Alienation, a theme popular with modern dance choreographers of the '50s and '60s, has staged a comeback as the subject matter for Cathy Paine's "The Gathering." The premiere of this ambitious two-part work was staged at The Dance Place this weekend by Cathy Paine & Friends, a technically impressive Washington group.
The vocabulary and structure of "The Gathering" produce an unabashed spinoff of the dances of Merce Cunningham. The Cunningham compendium of isolations and disjunctions of body parts, repressed energies and discontinuous exits and entrances is suitable to this portrayal of detachment. The first part, The Gathering, builds in intensity as 11 colorfully costumed dancers progress from dancing singly into duets and trios and finally massed into a snaky line. As The Outsider in Part 2, Paine is set apart by her white costume, a stark circle of light and an inability to find a movement connection with the others. The group's repeated motifs of twirling and flashing hands mutate for her into tortured gestures of an oddly arrhythmic energy that alternates between freneticism and listlessness.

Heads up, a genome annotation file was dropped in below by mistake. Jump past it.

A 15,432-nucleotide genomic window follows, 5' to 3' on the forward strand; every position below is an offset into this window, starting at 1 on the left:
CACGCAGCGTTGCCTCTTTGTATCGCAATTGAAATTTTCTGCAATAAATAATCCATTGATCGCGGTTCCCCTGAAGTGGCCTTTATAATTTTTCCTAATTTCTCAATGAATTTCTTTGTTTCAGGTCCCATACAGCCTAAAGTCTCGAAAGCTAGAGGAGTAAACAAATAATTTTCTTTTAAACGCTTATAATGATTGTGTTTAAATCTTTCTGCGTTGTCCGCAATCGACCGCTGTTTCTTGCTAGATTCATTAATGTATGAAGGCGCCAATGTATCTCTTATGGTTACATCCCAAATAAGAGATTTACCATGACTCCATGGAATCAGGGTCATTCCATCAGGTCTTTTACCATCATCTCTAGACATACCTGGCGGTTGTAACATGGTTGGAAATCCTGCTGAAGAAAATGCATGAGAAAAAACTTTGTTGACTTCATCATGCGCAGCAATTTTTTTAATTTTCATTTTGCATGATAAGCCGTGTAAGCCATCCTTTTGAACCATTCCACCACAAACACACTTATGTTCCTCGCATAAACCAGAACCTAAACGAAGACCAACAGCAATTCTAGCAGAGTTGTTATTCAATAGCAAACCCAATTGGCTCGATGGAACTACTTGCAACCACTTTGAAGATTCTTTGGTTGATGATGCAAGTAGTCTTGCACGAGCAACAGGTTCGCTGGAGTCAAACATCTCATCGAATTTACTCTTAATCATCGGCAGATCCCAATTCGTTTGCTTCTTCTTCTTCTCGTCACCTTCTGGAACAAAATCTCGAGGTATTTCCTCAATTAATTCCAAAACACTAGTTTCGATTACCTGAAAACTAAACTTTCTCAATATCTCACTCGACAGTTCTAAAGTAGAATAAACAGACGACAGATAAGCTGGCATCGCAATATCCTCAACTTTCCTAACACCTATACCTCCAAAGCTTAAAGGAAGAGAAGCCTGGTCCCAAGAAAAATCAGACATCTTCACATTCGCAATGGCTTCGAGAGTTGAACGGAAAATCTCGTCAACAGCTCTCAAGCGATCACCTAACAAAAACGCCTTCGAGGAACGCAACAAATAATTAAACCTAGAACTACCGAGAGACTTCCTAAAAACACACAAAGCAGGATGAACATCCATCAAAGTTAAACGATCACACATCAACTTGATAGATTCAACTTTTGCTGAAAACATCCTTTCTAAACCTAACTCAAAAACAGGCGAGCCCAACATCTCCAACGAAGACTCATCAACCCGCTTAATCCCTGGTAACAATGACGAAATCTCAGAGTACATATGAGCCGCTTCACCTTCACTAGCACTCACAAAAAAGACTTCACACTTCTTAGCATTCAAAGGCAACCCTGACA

Cochoreographed and danced by Paine and Betsy Eagan, "One and One" is a "movement diary," a collection of gestures accumulated daily for several weeks. Paine's editing of this material has emphasized a humorous juxtaposition in mood. One dances frenetically as the other lies motionless on the floor or hides her head under a stool. Everyday activities are intermixed with pure dance phrases. "One and One" is a piece for the aficionado, the modern dance equivalent of the backstage musical. Its interest lies in a revelation of a choreographer's working processes in discovering, rehearsing, discarding and working out movements to be included in a dance.
The program also included Paine's 1981 "Hand-Me-Down-Dances," a light-hearted commentary on Irish-Appalachian traditions.